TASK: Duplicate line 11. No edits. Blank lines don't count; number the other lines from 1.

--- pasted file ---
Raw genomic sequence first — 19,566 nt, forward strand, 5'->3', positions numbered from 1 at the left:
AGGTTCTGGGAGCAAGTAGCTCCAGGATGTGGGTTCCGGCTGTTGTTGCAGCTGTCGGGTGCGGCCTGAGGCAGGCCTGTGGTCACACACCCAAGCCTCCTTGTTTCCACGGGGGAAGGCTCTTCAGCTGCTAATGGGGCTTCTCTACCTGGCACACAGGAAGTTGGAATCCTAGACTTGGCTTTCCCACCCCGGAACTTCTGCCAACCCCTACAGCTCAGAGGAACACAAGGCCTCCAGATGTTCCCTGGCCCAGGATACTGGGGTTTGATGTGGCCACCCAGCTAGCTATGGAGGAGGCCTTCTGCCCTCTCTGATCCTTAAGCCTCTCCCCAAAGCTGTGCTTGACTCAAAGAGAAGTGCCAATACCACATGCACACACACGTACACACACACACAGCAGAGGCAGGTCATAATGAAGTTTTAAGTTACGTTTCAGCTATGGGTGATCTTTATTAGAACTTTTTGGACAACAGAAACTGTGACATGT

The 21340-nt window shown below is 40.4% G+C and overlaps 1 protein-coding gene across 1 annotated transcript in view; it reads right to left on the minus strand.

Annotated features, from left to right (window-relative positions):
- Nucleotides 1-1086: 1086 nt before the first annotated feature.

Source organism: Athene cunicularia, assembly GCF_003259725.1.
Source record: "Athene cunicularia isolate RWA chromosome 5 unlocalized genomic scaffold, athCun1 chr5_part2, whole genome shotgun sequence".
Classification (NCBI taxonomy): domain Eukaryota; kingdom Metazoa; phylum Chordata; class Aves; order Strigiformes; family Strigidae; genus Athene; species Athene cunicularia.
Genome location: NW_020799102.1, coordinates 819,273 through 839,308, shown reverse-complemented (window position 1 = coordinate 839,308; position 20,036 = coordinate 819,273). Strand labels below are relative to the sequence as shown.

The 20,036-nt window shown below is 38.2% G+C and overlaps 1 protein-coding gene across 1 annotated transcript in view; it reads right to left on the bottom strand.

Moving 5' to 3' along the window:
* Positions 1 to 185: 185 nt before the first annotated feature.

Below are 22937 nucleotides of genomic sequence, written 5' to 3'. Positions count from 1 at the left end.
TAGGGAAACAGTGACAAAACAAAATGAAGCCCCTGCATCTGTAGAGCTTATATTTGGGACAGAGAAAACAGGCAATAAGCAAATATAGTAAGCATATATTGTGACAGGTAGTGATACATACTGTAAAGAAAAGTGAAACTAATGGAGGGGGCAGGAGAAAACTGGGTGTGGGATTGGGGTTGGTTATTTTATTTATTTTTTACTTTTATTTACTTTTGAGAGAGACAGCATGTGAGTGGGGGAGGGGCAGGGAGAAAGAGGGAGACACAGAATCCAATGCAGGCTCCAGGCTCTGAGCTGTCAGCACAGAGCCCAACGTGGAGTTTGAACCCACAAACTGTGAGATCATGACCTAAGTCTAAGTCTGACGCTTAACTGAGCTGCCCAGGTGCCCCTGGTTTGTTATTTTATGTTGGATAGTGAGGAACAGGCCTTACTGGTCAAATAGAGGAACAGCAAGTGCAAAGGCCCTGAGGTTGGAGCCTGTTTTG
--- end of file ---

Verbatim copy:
Moving 5' to 3' along the window: